Corruption Index: Data Missing In Areas Where Nigeria Performed Well – Lai Mohammed

Channels Television  
Updated January 31, 2021
A file photo of Information Minister, Lai Mohammed.
A file photo of Minister of Information and Culture, Lai Mohammed.


The Minister of Information, Lai Mohammed, has faulted Nigeria’s rating in the Transparency International Corruption Perception Index (TI-CPI), saying it does not truly reflect the great strides by the country in its fight against corruption.

The Minister also believes that there are missing assessments for Nigeria in the data entries where the country has performed well in previous CPI calculations, which has now affected the overall rating of the country over a period of time.

He made this known in a statement issued in Abuja on Sunday while assuring Nigerians that the country’s anti-corruption agenda, which has placed great emphasis on corruption prevention measures and the building of integrity systems, remains on course.

In the 2020 index released on Thursday, Nigeria scored 25 out of 100 points, dropping to 149 out of the 180 countries surveyed.

The country also went three steps down from the 146 scored in 2019, making it its worst rating on Transparency International’s (TI) Corruption Perception Index since 2013.

While the Information Minister highlighted a number of efforts being made on the part of the government to curb the corruption in the country, he also lamented the “under-reporting of our ongoing corruption reduction measures”.

Read Also: Corruption Index Not Accurate Portrayal Of Nigeria’s Situation – Presidency

He said having analyzed the 2020 TI-CPI rating for Nigeria, the Federal Government is interrogating a number of issues and discrepancies that have been observed in the rating process, including some data sources in which Nigeria’s scores have remained flat over the past 10 years, reflecting no improvement, decline or fluctuation.

“This is very improbable given the nature of behaviour of variables, which are normally influenced by a variety of factors (which is the reason they are called ‘variables’). In this case, the corruption scores would have been affected by changes in the size and structure of the public sector over the past 10 years, changes in policies and personnel and systems over the period including, for instance, process automation, etc. There is therefore a need to verify that there is no transposition of figures from year to year due to absence of current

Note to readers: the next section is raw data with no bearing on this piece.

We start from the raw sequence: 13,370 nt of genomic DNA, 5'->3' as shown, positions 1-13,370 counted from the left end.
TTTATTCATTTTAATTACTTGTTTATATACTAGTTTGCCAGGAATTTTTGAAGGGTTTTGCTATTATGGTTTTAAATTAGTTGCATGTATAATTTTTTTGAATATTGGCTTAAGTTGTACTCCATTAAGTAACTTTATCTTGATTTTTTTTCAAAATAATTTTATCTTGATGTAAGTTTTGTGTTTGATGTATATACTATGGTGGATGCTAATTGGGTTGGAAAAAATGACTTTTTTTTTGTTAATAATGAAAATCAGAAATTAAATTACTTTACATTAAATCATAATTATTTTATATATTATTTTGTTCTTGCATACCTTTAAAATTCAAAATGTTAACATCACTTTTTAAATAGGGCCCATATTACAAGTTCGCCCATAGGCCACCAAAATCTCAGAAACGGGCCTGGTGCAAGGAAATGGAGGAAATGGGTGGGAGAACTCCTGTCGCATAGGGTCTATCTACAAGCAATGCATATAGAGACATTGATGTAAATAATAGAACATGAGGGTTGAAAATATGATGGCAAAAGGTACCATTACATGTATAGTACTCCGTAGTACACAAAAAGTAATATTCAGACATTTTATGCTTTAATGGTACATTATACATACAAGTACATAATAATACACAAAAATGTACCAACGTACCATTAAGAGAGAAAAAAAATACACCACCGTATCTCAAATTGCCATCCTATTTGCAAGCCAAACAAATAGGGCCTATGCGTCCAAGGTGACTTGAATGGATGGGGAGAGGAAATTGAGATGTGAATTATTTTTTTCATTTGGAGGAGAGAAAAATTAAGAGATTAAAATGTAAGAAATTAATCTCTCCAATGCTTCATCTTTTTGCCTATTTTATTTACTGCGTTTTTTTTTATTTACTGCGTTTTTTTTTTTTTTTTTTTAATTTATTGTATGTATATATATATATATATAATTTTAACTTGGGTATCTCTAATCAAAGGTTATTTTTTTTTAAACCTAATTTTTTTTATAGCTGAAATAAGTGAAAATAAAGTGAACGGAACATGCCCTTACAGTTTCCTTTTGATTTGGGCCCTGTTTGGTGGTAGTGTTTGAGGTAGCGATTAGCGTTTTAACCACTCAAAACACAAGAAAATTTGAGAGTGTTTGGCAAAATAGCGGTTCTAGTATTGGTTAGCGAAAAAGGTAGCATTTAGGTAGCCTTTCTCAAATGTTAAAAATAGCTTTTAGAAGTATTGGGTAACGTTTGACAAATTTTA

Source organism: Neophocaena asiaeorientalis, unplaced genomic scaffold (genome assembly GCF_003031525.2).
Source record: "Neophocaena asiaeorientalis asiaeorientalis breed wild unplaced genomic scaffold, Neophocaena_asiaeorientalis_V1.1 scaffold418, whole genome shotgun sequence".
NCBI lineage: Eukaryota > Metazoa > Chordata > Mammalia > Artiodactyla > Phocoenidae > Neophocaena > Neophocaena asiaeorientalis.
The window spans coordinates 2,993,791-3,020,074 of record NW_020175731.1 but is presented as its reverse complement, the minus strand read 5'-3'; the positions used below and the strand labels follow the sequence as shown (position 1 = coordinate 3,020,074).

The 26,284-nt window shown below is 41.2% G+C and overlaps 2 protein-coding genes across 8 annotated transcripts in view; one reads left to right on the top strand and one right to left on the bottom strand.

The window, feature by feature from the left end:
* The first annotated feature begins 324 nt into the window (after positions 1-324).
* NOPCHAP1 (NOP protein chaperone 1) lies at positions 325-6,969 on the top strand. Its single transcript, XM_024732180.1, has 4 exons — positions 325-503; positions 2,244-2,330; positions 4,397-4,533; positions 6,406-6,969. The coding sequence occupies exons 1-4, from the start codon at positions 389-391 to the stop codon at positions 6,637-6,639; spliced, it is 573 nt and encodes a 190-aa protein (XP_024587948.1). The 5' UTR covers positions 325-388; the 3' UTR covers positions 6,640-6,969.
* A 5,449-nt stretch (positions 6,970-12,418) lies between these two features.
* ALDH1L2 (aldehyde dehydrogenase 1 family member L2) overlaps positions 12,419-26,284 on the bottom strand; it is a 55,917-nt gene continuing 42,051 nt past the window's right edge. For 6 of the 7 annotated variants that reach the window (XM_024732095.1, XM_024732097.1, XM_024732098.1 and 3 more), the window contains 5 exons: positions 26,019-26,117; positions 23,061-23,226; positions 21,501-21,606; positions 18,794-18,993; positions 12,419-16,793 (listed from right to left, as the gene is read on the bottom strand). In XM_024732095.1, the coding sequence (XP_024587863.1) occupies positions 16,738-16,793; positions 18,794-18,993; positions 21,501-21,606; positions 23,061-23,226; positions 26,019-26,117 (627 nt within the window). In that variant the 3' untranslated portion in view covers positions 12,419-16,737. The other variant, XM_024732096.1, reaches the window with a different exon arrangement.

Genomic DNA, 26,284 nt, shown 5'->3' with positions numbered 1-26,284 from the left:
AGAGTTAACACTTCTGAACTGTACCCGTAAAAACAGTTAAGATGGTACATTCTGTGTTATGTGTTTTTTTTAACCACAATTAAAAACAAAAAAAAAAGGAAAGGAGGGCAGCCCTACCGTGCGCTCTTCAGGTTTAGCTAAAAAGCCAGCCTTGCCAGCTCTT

data,” the Minister said.

Also, he said, different assessments on the same indicators (for instance corruption in the bureaucracy) by different rating institutions have generated different scores and different rankings across the ranking agencies

“There is a need to understand why these variations occur, and consequently the robustness of the methodology and validity of data,” Mr Mohammed said, adding that there are missing assessments for Nigeria in the data entries where the country has performed well in previous CPI calculations, like the African Development Bank Country Policy and Institutional Assessment.

“There is a need to understand why scores for this assessment have not been recorded for Nigeria for the past two years, which has had the effect of reducing Nigeria’s cumulative score and ranking relative to countries with those scores included in their CPI for both years,” he said.

The Presidency had earlier reacted to the report, saying it is not an accurate portrayal of the facts on the ground.

Presidential spokesman Garba Shehu, who signed the statement last Thursday, had also said the Muhammadu Buhari administration deserves credit for reducing corruption in the country.